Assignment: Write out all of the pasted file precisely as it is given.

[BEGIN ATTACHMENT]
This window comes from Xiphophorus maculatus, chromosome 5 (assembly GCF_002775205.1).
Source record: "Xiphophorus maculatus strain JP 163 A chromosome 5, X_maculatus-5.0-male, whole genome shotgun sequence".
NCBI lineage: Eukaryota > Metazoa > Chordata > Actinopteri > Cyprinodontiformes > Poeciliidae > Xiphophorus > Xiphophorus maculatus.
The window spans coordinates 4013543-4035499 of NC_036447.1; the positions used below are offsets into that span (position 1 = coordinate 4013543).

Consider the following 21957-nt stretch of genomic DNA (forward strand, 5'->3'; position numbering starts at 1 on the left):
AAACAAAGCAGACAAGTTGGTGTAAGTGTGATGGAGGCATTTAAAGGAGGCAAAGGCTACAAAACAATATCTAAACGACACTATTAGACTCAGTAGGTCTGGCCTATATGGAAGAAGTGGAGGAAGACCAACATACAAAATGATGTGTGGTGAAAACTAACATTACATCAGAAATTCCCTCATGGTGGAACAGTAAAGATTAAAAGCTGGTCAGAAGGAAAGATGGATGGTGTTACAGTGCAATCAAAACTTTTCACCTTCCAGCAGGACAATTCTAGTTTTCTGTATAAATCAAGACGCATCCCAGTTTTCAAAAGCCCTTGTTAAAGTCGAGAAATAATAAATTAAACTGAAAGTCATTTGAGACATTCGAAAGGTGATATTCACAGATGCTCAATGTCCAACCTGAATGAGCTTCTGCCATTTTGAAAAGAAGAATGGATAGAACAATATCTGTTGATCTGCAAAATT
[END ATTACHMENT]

This window comes from Xiphophorus maculatus, chromosome 5 (assembly GCF_002775205.1).
Source record: "Xiphophorus maculatus strain JP 163 A chromosome 5, X_maculatus-5.0-male, whole genome shotgun sequence".
NCBI lineage: Eukaryota > Metazoa > Chordata > Actinopteri > Cyprinodontiformes > Poeciliidae > Xiphophorus > Xiphophorus maculatus.
The window spans coordinates 4013543-4035499 of NC_036447.1; the positions used below are offsets into that span (position 1 = coordinate 4013543).

Consider the following 21957-nt stretch of genomic DNA (forward strand, 5'->3'; position numbering starts at 1 on the left):
AAACAAAGCAGACAAGTTGGTGTAAGTGTGATGGAGGCATTTAAAGGAGGCAAAGGCTACAAAACAATATCTAAACGACACTATTAGACTCAGTAGGTCTGGCCTATATGGAAGAAGTGGAGGAAGACCAACATACAAAATGATGTGTGGTGAAAACTAACATTACATCAGAAATTCCCTCATGGTGGAACAGTAAAGATTAAAAGCTGGTCAGAAGGAAAGATGGATGGTGTTACAGTGCAATCAAAACTTTTCACCTTCCAGCAGGACAATTCTAGTTTTCTGTATAAATCAAGACGCATCCCAGTTTTCAAAAGCCCTTGTTAAAGTCGAGAAATAATAAATTAAACTGAAAGTCATTTGAGACATTCGAAAGGTGATATTCACAGATGCTCAATGTCCAACCTGAATGAGCTTCTGCCATTTTGAAAAGAAGAATGGATAGAACAATATCTGTTGATCTGCAAAATT